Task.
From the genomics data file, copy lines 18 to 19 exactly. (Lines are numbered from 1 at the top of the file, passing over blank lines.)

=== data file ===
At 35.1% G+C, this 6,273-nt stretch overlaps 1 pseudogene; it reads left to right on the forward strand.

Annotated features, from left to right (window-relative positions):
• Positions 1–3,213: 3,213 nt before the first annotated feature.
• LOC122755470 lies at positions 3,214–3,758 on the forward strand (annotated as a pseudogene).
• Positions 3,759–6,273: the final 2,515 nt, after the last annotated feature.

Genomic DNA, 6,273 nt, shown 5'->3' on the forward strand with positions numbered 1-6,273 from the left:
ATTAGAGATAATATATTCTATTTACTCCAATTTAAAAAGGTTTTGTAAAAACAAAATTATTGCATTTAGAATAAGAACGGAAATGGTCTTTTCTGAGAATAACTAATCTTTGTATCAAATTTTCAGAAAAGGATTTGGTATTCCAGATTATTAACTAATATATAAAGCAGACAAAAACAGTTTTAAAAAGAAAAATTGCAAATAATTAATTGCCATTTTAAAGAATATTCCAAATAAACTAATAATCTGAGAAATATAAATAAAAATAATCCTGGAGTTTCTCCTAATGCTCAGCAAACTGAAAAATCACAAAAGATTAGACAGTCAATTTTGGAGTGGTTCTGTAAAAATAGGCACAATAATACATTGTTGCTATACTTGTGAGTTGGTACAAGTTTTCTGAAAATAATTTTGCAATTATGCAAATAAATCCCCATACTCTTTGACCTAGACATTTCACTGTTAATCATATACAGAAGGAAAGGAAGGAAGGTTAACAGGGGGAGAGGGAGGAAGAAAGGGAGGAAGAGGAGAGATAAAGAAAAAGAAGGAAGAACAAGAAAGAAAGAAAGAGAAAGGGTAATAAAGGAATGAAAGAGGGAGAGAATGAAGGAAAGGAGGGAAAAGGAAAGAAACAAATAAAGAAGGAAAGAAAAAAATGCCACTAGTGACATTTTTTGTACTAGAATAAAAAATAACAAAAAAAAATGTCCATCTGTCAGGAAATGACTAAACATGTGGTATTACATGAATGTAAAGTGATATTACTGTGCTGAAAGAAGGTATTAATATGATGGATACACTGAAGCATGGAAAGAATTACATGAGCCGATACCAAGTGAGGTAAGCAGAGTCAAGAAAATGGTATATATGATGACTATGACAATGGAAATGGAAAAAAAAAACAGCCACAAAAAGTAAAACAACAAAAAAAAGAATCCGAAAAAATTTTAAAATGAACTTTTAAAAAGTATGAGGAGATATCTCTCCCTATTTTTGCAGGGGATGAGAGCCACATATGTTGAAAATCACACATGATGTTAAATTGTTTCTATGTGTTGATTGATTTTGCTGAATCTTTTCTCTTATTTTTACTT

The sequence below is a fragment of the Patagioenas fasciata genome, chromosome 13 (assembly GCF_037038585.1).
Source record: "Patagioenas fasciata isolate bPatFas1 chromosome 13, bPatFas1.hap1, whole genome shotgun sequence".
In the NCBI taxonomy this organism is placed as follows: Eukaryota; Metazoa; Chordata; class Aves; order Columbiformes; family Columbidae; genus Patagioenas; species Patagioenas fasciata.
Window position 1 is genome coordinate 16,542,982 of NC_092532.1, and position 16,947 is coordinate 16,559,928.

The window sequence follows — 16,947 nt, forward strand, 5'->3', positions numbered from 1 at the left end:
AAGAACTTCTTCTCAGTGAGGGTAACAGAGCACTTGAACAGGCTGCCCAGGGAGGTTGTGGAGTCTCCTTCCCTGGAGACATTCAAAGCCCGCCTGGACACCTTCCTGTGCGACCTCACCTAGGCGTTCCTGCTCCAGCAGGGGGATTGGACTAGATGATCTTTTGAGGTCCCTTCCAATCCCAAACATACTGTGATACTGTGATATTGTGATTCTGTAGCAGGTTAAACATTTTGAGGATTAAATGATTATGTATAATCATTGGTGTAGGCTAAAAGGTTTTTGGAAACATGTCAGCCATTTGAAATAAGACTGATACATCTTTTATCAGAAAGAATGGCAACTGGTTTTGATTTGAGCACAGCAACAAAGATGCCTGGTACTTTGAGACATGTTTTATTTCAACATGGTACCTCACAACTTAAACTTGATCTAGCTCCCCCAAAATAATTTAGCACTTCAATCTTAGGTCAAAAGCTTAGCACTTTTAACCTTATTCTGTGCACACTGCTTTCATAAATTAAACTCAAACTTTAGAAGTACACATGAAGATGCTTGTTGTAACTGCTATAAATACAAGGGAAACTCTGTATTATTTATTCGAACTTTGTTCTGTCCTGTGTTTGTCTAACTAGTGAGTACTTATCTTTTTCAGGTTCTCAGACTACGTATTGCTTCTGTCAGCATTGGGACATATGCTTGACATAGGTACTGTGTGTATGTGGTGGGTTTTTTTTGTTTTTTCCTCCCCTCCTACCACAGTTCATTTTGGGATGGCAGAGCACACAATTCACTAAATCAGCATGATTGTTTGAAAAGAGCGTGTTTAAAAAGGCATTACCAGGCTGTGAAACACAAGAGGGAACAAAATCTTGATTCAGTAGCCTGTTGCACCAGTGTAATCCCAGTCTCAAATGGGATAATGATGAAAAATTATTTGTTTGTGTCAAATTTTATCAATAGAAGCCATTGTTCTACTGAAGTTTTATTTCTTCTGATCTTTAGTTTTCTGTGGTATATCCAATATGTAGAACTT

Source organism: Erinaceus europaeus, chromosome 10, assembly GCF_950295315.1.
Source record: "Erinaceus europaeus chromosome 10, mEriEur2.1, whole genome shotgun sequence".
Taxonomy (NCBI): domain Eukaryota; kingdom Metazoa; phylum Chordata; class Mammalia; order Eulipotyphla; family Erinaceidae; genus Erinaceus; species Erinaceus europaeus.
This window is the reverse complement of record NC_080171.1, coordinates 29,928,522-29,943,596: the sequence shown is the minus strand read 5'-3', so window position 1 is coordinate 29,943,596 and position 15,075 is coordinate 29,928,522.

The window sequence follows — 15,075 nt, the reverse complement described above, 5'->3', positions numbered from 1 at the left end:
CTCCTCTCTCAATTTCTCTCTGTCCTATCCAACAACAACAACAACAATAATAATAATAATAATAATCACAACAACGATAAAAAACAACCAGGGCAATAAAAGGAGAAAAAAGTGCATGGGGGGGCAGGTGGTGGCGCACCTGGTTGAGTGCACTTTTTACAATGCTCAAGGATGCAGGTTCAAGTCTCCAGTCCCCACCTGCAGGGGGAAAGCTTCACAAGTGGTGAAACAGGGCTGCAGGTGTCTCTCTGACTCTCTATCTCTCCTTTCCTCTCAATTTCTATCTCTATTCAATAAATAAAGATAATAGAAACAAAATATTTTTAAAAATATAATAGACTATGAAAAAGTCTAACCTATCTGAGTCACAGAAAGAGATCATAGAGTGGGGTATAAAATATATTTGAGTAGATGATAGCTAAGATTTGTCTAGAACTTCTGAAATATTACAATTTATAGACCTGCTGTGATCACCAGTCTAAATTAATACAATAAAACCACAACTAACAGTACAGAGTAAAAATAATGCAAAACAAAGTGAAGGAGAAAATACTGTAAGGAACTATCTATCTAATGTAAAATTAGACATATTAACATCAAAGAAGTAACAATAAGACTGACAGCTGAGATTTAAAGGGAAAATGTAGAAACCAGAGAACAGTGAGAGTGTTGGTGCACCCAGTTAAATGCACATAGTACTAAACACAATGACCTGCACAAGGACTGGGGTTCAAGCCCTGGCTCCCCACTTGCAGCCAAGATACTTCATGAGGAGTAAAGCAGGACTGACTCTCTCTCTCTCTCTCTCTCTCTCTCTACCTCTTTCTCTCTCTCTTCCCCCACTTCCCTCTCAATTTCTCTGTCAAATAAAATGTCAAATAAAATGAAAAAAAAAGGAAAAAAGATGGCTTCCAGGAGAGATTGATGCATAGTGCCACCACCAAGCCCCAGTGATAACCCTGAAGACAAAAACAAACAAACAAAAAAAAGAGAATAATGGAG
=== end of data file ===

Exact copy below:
The window sequence follows — 15,075 nt, the reverse complement described above, 5'->3', positions numbered from 1 at the left end:
CTCCTCTCTCAATTTCTCTCTGTCCTATCCAACAACAACAACAACAATAATAATAATAATAATAATCACAACAACGATAAAAAACAACCAGGGCAATAAAAGGAGAAAAAAGTGCATGGGGGGGCAGGTGGTGGCGCACCTGGTTGAGTGCACTTTTTACAATGCTCAAGGATGCAGGTTCAAGTCTCCAGTCCCCACCTGCAGGGGGAAAGCTTCACAAGTGGTGAAACAGGGCTGCAGGTGTCTCTCTGACTCTCTATCTCTCCTTTCCTCTCAATTTCTATCTCTATTCAATAAATAAAGATAATAGAAACAAAATATTTTTAAAAATATAATAGACTATGAAAAAGTCTAACCTATCTGAGTCACAGAAAGAGATCATAGAGTGGGGTATAAAATATATTTGAGTAGATGATAGCTAAGATTTGTCTAGAACTTCTGAAATATTACAATTTATAGACCTGCTGTGATCACCAGTCTAAATTAATACAATAAAACCACAACTAACAGTACAGAGTAAAAATAATGCAAAACAAAGTGAAGGAGAAAATACTGTAAGGAACTATCTATCTAATGTAAAATTAGACATATTAACATCAAAGAAGTAACAATAAGACTGACAGCTGAGATTTAAAGGGAAAATGTAGAAACCAGAGAACAGTGAGAGTGTTGGTGCACCCAGTTAAATGCACATAGTACTAAACACAATGACCTGCACAAGGACTGGGGTTCAAGCCCTGGCTCCCCACTTGCAGCCAAGATACTTCATGAGGAGTAAAGCAGGACTGACTCTCTCTCTCTCTCTCTCTCTCTCTCTACCTCTTTCTCTCTCTCTTCCCCCACTTCCCTCTCAATTTCTCTGTCAAATAAAATGTCAAATAAAATGAAAAAAAAAGGAAAAAAGATGGCTTCCAGGAGAGATTGATGCATAGTGCCACCACCAAGCCCCAGTGATAACCCTGAAGACAAAAACAAACAAACAAAAAAAAGAGAATAATGGAG